I’m Gay, You’re Gay. So what’s the problem?

It would be both an overstatement and an understatement to say that I hate other gay people. It would be an overstatement because many of my close friends identify as being gay or LGBTQ+. It would be an understatement because I loathe gay clubs and gay social circles more than Ariana Grande hates being photographed on her right side.

Now I could write an entire thesis on my problems with the gay community but for the sake of time I will only talk about a certain group: the Hunties. If you’re unfamiliar with the word “hunty” it’s simply a combination of the word “honey” and “c*nt”. It’s both a term of endearment and a rude nickname, much like the word “hun.” The Hunties are the members of the gay community, generally young males, who cannot for the life of them leave their sexuality at the door. They are the men who feel the need to scream “SLAYY” at the top of their lungs for no reason and willfully disclose their sexual history without anyone asking. And if you haven’t picked up on it by now, I’m not too fond of them.

I understand that being gay is still a big issue even in the liberal North. Despite how much we’ve progressed as a society, there are still people who irrationally hate or discriminate against homosexuals without just cause. But I like to think that we as people are much more than our sexuality. My issue with “Hunties” is that these people are the ones who create an identity based solely on their sexuality. Hunties are the people who define themselves by their sexuality, they are the ones that don’t feel comfortable in their own skin so they invent a new skin to exude false confidence and arrogance.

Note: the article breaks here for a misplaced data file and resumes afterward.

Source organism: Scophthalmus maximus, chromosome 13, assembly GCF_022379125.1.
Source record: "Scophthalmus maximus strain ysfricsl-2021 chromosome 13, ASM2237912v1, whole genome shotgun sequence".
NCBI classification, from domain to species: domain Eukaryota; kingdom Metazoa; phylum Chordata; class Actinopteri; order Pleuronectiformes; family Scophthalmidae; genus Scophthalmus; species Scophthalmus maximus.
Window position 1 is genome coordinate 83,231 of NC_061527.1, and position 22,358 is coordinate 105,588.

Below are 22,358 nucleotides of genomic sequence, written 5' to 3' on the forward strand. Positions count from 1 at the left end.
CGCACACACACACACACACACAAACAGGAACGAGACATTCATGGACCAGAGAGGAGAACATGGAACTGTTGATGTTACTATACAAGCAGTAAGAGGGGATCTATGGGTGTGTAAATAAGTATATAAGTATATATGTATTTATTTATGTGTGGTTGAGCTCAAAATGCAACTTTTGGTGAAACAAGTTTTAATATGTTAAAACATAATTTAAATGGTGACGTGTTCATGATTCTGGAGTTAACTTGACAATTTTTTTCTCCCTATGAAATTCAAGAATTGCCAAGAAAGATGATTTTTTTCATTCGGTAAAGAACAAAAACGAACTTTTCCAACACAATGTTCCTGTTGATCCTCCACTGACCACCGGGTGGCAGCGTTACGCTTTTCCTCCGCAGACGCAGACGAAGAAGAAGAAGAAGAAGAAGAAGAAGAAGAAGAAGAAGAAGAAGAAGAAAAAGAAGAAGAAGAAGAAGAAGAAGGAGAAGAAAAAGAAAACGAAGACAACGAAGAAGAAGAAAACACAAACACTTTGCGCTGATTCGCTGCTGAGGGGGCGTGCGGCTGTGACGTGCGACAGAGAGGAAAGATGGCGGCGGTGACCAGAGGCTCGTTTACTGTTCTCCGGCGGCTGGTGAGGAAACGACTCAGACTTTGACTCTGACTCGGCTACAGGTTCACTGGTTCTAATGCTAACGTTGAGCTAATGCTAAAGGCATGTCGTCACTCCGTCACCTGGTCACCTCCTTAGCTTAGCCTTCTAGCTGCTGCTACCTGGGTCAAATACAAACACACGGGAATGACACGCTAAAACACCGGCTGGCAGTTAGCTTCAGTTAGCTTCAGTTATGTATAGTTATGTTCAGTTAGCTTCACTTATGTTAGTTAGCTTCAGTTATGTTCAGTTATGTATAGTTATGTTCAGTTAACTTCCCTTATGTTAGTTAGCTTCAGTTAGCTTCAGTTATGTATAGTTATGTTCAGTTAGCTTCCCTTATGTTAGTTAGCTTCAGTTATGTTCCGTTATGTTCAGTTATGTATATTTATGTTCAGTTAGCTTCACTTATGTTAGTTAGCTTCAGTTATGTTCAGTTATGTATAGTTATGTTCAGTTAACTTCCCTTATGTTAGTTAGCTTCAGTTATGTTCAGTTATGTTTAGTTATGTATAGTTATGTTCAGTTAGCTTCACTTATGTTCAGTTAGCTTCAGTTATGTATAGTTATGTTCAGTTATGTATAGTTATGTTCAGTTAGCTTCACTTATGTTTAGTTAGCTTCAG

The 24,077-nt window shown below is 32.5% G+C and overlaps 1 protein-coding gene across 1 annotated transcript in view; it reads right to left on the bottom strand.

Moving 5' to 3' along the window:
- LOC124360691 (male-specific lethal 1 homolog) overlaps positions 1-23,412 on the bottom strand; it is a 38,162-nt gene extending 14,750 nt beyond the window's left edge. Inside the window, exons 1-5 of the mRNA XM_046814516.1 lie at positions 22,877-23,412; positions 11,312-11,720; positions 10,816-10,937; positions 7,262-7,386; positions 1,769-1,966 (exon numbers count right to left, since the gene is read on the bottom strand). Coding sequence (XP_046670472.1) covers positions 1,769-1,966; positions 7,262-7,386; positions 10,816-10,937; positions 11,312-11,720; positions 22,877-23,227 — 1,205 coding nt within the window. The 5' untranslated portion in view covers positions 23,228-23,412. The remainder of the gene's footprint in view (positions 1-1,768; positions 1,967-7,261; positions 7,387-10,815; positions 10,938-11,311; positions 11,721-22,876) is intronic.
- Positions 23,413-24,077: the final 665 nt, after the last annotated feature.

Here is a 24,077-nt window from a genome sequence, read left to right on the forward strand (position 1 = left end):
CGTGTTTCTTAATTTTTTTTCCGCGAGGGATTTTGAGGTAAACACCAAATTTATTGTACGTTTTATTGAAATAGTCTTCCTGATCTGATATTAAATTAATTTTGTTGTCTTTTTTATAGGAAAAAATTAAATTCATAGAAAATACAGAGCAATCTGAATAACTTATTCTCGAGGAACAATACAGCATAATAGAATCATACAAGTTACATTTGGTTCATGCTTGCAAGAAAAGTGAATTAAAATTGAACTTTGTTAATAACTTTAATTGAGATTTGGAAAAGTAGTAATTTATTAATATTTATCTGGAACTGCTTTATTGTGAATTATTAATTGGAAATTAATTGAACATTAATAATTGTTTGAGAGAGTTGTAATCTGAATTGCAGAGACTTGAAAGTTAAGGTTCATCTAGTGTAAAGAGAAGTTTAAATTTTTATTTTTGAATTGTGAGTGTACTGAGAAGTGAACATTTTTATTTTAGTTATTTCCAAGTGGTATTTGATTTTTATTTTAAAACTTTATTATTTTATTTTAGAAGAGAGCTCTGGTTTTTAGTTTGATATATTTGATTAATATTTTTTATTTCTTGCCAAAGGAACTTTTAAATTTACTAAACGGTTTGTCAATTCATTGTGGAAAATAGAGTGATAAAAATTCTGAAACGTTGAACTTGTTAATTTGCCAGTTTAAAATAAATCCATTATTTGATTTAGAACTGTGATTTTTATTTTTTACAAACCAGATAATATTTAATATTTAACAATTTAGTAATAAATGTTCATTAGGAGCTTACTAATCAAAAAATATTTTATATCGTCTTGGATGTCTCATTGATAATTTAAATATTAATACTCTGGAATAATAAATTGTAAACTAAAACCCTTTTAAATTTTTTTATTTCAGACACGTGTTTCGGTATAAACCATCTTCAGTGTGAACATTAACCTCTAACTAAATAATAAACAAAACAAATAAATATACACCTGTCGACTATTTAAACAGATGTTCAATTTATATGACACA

I know several “Hunties” and despite how individualistic they claim to be, I’ve found that they all act in the same fashion. “Hunties” dress flashily, love to employ backhanded compliments, talk solely in RuPaul’s Drag Race and delight in making others feel uncomfortable. “Hunties” thrive in social situations in which people give them attention out of sheer bewilderment. But I’ve noticed that when a “Hunty” is ignored, that their eyes become incredibly empty. It’s as if “Hunties” don’t know how to exist if they aren’t in the spotlight. They don’t know how to be low key because while they were performing this elaborate role they forgot who they actually were.

I firmly believe that being loud does not equate with having a personality. Anyone can play the role of an obnoxious, mean spirited bitch. But that’s not what being human is about. Being human is about putting yourself in vulnerable positions and letting others in. I sometimes think that certain people are so afraid to be themselves that they construct a version of themselves that others can hate. “Hunties” do this because they think if someone hates them that its because of the role they’re playing. It’s easier to accept that someone hates a character you play, rather than accept the fact that they in fact hate just you.

I used to hate “Hunties” because I believed they gave gay people a bad name overall. But then I realized that there is no homogenous gay which meant I couldn’t really hate these people for the way they represent themselves. It’s not my problem if a straight person sees a “Hunty” and then comes to the conclusion that all gay people are vapid or bitchy. If that’s the case, that person is too ignorant or stupid to realize that gays come in as many flavors just like straight people.

 

I don’t hate “Hunties”- I pity them. I feel bad for people who weren’t born with a personality or who are too intimidated to show their true colors. I feel bad for people who think telling other people’s jokes make them funny and I pity people who think how many sexual partners they have really matters in any sense. Although if I hear one more gay person say “YAAAAAAS” non-ironically I will hit them with a frying pan.

 

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